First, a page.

Last week, the CFPB finalized its proposed revisions to its trial disclosures and no-action letter policies and also finalized its proposal to create a new FinTech sandbox policy.  It also announced the creation of the American Financial Innovation Network (ACFIN), a network of federal and state regulators to facilitate innovation, and issued its first no-action

In its first No-Action Letter under the new revised policy, the CFPB addresses a long-standing issue under the Real Estate Settlement Procedures Act regarding certain payment arrangements between mortgage lenders and housing counseling agencies.  We previously reported on the CFPB issuing its final No-Action Letter policy and other innovation policies.  (The CFPB issued just one

On September 14, 2017, the CFPB issued a no-action letter – the first one ever issued by the agency – to a marketplace lender, stating that the agency had no present intention to take enforcement or supervisory action against the lender under the Equal Credit Opportunity Act (ECOA) relating to the lender’s underwriting model, and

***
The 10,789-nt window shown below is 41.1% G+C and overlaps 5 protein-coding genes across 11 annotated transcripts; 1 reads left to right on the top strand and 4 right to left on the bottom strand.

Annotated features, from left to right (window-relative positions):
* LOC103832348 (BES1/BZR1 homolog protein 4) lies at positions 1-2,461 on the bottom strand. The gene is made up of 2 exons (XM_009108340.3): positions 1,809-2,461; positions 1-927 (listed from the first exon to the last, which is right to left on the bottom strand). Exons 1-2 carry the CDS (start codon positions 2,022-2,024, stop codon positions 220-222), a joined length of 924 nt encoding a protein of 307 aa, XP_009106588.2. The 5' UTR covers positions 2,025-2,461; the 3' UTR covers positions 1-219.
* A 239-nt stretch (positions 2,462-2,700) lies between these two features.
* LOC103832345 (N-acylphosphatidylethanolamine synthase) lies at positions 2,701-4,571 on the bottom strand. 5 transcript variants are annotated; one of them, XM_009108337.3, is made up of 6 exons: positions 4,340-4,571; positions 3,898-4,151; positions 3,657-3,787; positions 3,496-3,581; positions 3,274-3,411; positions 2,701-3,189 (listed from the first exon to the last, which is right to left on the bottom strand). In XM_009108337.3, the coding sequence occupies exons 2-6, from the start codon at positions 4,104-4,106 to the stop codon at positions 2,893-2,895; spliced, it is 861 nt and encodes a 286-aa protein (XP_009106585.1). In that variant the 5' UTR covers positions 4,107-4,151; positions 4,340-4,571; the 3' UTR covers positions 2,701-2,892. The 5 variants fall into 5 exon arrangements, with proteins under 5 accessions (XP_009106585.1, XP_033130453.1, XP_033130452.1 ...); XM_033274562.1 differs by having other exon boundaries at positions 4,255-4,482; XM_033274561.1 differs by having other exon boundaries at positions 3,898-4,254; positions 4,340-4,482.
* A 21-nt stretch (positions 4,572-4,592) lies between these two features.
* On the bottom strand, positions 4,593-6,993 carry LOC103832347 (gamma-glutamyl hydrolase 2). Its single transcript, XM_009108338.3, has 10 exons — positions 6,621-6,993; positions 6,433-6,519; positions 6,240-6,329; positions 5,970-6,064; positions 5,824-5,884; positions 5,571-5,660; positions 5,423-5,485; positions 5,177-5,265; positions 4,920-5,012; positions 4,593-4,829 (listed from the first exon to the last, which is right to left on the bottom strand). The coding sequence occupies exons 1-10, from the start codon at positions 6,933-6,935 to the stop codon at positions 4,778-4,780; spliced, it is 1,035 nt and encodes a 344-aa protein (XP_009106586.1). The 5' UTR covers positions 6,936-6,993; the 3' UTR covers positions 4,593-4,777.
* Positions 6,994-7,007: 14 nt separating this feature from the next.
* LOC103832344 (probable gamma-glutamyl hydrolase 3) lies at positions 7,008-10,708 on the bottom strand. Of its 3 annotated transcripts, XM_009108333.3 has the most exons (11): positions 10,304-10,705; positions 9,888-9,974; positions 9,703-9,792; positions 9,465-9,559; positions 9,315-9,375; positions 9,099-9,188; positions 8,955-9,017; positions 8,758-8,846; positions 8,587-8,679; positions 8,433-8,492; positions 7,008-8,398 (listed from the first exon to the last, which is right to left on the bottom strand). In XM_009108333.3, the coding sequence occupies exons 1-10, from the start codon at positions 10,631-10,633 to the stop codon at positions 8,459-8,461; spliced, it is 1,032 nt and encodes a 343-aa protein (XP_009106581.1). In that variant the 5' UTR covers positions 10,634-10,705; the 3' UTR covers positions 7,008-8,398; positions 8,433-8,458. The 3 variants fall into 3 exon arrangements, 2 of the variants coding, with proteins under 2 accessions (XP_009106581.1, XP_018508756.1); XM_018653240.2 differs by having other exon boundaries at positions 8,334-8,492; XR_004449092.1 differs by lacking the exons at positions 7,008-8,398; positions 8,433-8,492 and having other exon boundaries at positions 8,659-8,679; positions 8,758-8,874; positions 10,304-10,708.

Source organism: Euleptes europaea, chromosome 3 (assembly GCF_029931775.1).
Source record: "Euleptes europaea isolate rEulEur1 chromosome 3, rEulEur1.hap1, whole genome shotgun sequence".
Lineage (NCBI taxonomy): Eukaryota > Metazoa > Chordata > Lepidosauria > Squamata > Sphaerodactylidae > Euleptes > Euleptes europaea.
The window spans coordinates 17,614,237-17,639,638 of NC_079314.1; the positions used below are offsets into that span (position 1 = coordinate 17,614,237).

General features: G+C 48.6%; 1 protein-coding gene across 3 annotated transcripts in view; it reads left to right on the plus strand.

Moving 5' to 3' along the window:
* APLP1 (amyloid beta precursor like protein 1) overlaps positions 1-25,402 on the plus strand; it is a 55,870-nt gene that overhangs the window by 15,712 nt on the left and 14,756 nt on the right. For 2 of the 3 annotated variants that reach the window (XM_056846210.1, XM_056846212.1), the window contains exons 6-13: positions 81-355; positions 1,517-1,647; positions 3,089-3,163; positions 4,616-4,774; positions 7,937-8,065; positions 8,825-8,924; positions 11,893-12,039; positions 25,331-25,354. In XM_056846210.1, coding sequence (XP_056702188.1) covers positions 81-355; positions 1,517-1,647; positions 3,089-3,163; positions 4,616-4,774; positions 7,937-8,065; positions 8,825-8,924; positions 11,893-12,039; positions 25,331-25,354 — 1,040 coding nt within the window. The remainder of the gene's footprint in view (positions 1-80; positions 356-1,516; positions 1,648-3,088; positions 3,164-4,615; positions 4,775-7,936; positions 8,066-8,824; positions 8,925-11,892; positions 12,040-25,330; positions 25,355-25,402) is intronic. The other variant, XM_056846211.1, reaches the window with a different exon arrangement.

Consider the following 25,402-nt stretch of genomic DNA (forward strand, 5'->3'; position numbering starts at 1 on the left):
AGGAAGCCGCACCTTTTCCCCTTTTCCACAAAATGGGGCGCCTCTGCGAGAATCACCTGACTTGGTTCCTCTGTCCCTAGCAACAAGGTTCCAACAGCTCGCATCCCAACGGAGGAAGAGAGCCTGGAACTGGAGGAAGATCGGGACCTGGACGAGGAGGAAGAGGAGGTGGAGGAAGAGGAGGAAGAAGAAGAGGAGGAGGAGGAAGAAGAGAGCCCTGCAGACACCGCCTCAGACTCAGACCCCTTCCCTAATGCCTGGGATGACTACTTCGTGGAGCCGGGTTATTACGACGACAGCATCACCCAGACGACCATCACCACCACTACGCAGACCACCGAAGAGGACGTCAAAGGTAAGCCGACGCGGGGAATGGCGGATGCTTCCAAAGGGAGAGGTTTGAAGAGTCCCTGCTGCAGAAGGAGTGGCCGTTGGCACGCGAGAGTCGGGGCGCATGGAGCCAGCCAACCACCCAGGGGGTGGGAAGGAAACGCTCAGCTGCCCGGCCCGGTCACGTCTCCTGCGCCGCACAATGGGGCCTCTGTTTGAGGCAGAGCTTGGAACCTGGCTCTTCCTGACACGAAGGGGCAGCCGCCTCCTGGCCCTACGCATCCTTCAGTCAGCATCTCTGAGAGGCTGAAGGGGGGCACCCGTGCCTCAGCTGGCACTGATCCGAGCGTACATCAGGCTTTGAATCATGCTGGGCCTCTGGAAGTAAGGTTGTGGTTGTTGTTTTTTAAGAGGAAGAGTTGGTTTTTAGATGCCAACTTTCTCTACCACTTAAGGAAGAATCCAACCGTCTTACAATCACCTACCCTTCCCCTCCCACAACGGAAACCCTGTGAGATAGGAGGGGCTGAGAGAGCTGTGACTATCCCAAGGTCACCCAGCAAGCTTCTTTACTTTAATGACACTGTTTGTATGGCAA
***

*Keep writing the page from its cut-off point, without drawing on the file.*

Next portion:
Ballard Spahr to conduct webinar on March 24, 2016 entitled “CFPB Regulatory Certainty or Uncertainty? Consent Orders, Informal Guidance, and the New No-Action Letter Policy” Register here

The CFPB has issued a final policy statement on issuing “no-action” letters (NAL) for innovative financial products or services.  The CFPB’s statement that the final policy was

The American Bankers Association, American Bankers Insurance Association and Consumers Banking Association have submitted a joint comment letter on the CFPB’s proposed policy on issuing “no-action” letters for innovative financial products or services.

The trade groups expressed the overall concern that the proposal will not “serve as a viable approach to alleviating regulatory uncertainty” because

The CFPB published for comment in today’s Federal Register a proposed policy on issuing “no-action” letters for innovative financial products or services.  Like those issued by the SEC and CFTC, the no-action letters would communicate that, subject to specific facts and circumstances, CFPB staff has no present intention to recommend initiation of an enforcement or